In each event, our command and control systems, electro-optical and infrared sensors and radars allowed us to coordinate the efforts of multiple assets, document the actions of the suspect vessel on video, safely navigate the ship in close proximity to shoal water and affect a positive outcome. Our speed and sea keeping allowed us to respond quickly to all tasking, including a three-day run at 20 knots on the main diesel engines that only used 25 percent fuel as compared to nearly 70 percent fuel that would have been used on a high endurance cutter due to the need for its turbines to achieve such speed. Additionally, we made two interdictions in the territorial waters of a partner nation, through the support of a ship rider, enhancing our international partnerships.
One event stands out in my mind as a testimony to these capabilities. We were patrolling the territorial waters of a partner nation with our helicopter out of commission. Our small boat was patrolling in the territorial waters and the cutter was close to the border. As we went to recover our small boat at 1 a.m., we spotted a fast moving contact on radar. The combat information center watch immediately vectored the small boat in pursuit and the go-fast bill was set. From the bridge, the officer of the deck started the gas turbine and within two minutes we were in pursuit at 26 knots.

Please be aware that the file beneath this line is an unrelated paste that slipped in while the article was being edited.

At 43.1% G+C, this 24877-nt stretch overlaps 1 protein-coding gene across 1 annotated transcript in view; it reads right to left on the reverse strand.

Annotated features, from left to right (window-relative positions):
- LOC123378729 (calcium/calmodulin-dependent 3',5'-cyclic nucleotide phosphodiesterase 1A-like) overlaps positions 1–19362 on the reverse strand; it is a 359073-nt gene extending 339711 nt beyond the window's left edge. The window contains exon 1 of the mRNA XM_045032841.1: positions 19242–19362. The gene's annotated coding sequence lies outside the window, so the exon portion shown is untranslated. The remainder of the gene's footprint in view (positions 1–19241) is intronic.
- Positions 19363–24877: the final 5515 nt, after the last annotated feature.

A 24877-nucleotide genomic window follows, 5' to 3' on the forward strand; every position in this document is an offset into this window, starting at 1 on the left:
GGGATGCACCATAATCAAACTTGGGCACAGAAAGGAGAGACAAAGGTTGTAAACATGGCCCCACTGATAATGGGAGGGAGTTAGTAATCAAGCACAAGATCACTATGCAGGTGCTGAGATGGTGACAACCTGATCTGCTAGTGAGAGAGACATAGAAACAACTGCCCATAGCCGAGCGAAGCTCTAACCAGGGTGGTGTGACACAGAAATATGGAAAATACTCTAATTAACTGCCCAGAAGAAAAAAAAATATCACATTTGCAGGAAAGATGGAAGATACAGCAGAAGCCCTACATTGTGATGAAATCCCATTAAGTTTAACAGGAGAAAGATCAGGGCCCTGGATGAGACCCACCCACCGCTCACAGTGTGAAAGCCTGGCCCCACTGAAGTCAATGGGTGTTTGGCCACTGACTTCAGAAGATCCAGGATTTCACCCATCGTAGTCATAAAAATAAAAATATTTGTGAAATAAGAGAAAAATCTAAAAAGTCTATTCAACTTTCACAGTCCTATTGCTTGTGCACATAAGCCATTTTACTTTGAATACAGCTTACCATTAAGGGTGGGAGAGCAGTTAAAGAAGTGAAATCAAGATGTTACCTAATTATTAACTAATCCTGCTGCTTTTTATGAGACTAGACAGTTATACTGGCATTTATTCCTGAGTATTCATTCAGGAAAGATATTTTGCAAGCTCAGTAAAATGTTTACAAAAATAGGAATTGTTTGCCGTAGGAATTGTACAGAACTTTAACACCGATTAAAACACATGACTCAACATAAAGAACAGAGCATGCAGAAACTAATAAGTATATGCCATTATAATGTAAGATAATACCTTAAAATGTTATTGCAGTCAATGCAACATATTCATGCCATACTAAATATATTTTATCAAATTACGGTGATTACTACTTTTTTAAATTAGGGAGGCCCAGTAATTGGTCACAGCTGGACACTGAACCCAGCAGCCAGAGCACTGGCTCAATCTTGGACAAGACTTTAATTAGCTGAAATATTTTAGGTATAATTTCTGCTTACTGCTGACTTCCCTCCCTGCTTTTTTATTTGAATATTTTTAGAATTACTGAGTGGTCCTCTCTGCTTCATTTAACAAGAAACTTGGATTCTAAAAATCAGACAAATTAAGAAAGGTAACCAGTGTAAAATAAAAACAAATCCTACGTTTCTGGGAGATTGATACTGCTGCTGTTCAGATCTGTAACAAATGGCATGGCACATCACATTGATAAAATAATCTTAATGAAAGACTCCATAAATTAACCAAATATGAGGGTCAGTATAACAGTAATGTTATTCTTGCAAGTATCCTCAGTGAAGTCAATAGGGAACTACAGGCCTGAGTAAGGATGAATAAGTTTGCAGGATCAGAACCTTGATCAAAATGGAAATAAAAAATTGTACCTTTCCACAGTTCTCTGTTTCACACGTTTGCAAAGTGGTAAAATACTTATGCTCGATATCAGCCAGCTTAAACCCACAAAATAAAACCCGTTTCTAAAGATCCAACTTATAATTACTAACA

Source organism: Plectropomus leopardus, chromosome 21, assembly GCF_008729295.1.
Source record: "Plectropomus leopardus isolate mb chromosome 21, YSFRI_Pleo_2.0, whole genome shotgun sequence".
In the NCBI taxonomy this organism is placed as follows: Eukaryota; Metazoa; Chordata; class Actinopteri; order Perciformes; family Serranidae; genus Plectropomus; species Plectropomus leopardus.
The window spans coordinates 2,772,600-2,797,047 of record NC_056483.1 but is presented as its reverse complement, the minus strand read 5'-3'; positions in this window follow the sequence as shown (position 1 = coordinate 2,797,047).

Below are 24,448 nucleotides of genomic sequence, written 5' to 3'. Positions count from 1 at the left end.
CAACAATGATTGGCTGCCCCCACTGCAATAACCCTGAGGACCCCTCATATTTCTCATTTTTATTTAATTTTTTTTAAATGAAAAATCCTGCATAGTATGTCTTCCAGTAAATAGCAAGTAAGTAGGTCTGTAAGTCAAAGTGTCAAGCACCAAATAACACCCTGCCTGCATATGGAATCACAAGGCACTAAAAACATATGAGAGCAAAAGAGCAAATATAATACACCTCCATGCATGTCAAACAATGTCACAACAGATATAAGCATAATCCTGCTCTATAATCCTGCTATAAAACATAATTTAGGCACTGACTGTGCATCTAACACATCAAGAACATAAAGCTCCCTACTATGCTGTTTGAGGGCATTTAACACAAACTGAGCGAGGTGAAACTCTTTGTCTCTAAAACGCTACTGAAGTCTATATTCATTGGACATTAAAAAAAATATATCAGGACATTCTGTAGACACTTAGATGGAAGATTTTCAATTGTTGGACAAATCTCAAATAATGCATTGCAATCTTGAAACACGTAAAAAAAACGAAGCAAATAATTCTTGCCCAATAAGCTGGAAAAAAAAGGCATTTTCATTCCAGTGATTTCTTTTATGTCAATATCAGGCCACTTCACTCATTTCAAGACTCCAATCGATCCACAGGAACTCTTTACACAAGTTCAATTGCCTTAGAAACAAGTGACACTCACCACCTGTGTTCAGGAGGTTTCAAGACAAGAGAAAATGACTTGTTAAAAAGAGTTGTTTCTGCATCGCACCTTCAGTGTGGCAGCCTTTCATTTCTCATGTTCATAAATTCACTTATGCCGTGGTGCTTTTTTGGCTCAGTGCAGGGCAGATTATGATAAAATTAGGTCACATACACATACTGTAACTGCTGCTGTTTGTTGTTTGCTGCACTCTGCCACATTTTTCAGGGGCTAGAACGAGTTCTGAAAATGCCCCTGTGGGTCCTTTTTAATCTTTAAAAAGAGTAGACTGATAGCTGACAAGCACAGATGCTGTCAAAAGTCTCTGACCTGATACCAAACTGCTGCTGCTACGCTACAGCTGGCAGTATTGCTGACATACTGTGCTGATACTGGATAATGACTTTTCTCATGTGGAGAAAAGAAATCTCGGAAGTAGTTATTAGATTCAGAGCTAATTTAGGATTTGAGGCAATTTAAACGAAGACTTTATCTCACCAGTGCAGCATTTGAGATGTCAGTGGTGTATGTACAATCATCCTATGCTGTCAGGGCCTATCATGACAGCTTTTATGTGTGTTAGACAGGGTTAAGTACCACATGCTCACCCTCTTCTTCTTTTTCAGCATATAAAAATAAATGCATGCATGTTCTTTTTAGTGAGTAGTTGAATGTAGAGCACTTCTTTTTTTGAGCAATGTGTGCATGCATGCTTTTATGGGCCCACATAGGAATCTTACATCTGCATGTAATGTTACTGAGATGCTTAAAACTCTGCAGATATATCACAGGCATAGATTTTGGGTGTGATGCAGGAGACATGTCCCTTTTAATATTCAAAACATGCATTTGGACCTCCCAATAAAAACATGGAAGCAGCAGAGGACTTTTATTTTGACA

Standing in front of the helm console on the bridge, I had the forward-looking infrared, common operating picture for blue forces and maritime domain awareness, surface radar and command display and control navigation displays all in clear view. On the overhead fiddle board I had the true wind, speed over ground, true heading, depth and rudder angle. From the keyswitch integrated terminal unit in the console I could monitor all communications between combat information center and the small boat, and could communicate directly with combat information center, main control, the small boat or our tactical commander if necessary.